Several Democratic New York state lawmakers, unions, and worker advocates on Thursday pushed back on Gov. Kathy Hochul’s plan to tie the minimum wage to inflation, saying the proposal is inadequate for struggling low-income workers and the rate should be eventually boosted by to over $21per hour statewide.
Business groups conversely say they’re against any raise while employers continue to recover from the pandemic. New York’s minimum wage downstate is $15 per hour and it’s $14.20 for upstate workers.
The minimum wage fight will test the moderate Democrat governor’s ability to push her own priorities while working with an increasingly progressive arm of the legislature and a veto-proof Democratic supermajority in both houses. Last month, Hochul was dealt a public blow after a key Senate committee rejected her nominee to head the state’s highest court. New York lawmakers also are attempting to keep up with similar wage efforts in other progressive states.
“There’s no middle ground,” state Sen. Jessica Ramos (D), who chairs the chamber’s labor committee, told reporters at a Thursday news conference.
“There is only one way that we can help working families at this moment,” she said, adding that Hochul’s proposal only equates to an extra $13 a week. “The state should not be in the business of codifying poverty wages.”
Hochul’s budget proposal released Wednesday would cap minimum wage increases to 3% annually or the growth in the year-over-year Consumer Price Index rate for urban and clerical workers for the Northeast, whichever is less. The indexing would apply to New York City, Long Island, and Westchester County starting Dec. 31, and for the rest of the state after the minimum wage hits $15 per hour under the current inflation and productivity-based formula.
With inflation increasing the cost of everything from home heating to groceries, a coalition of state lawmakers, community groups, worker advocates, and unions—known as “Raise Up NY”—are rallying around a bill sponsored by Ramos and Assemblymember Latoya Joyner (D) that would increase the minimum wage to $21.25 per hour by 2027 and then tie it to an indexed formula.
The push has gained traction among Democratic lawmakers. Assembly Speaker Carl Heastie (D) has said he supports raising the minimum wage and that his fellow Democrats are generally supportive of such efforts. Senate Democrats have “always been supportive of raising the minimum wage and certainly tying it to inflation makes sense,” majority spokesman Mike Murphy said Thursday.
The state Senate and Assembly will release their budget proposals in the coming weeks, which are expected to address a minimum wage hike. The deadline for lawmakers and Hochul to agree on and pass a state budget is March 31.
New York and California have been national leaders on the minimum wage issue, passing legislation in 2016 to push their state’s hourly minimum to $15.00 for most workers.
But at least three states and more than 50 cities now have exceeded that level. California will reach $15.50 per hour next year and voters in the next election will decide whether to raise it to $18.00. Washington state is at $15.74 per hour. Hawaii is set to raise its hourly minimum to $18.00 by 2028.
Hochul’s plan would provide about 900,000 workers with an average annual increase of $670, compared to the Ramos-Joyner bill that would help 2.9 million workers earn an average annual increase of $3,300, according to the Raise Up NY coalition.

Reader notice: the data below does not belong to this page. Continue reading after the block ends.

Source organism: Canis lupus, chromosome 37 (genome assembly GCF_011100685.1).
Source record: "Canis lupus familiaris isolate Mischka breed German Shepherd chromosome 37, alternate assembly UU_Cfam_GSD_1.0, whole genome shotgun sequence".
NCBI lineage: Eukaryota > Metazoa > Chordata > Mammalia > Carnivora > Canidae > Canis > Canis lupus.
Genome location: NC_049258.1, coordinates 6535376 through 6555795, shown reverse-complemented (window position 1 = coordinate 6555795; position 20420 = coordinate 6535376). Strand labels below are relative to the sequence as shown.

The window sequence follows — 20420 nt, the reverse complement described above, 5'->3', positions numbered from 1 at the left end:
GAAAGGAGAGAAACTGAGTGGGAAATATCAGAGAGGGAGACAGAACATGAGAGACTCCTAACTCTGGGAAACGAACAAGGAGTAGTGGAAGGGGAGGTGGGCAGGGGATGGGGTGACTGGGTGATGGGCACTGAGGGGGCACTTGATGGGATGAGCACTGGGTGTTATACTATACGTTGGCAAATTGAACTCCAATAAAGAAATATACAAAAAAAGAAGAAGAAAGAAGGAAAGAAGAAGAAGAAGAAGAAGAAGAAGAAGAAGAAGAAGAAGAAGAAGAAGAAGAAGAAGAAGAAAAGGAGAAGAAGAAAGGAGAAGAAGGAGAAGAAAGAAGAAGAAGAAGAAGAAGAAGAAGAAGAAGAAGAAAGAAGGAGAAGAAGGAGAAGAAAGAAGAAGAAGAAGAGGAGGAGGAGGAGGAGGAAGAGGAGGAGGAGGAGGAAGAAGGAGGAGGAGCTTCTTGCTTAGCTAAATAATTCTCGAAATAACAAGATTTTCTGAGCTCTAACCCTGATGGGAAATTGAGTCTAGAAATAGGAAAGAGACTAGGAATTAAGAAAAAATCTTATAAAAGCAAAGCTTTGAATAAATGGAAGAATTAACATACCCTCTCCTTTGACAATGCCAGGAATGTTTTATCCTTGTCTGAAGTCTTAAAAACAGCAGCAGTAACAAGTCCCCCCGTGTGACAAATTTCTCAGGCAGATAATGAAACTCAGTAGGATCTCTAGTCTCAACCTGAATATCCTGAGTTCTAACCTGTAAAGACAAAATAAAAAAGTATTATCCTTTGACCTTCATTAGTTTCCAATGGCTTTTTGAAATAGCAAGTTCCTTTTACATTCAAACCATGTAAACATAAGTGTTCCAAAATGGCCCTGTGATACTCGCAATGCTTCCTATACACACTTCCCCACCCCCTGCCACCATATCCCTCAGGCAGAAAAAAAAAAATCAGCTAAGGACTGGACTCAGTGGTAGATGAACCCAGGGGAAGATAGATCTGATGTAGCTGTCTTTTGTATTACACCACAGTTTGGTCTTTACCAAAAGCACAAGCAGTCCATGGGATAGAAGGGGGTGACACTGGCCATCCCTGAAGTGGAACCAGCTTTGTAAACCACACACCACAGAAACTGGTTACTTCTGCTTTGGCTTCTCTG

“Governor Hochul’s minimum wage proposal is a start but it doesn’t go nearly far enough,” Joyner, who chairs the Assembly labor committee, said in a statement. Purchasing power has eroded as prices rise with inflation, putting increased pressure on working families and low-income workers, she said. “Increasingly trapped in a cycle that pushes them further down the economic ladder and into poverty – minimum wage workers need and deserve action.”
Hochul’s proposal includes provisions that suspend raises under certain circumstances. For example, a freeze would occur if the state unemployment rate increases by 0.5% or if employment levels drop for one month, which happens often, said Paul Sonn, state policy program director at the National Employment Law Project and a coalition member. “This would ensure that minimum wage doesn’t even keep up with inflation,” he said at the news conference. “In many years, it wouldn’t even increase at all.”
‘A Major Issue’
Business groups say Hochul’s proposal could have significant cost increases for employers.
The executive budget proposes “expansive minimum wage mandates as small businesses continue to weather persistent inflation and historic energy costs,” Ashley Ranslow, New York state director for the National Federation of Independent Business, said in a statement Wednesday. The group represents 11,000 small businesses in the state.
Ranslow also noted that Hochul’s plan doesn’t propose money for the state’s more than $8.1 billion pandemic-era federal unemployment insurance loan. Not paying that money back to the federal government affects small businesses in particular, who pay thousands of dollars more in taxes and fees. A minimum wage hike would compound the problem, the groups say.
“This is a major issue on the table right now,” Ken Pokalsky, vice president of government affairs for the Business Council of New York State, said in an interview.
Hochul’s plan is more “workable” for employers than the Ramos-Joyner bill pending in the legislature, he said.
“We’re generally opposed to wage mandates,” Pokalsky said, but indexing is “definitely more gradual and frankly it becomes somewhat more predictable too.”
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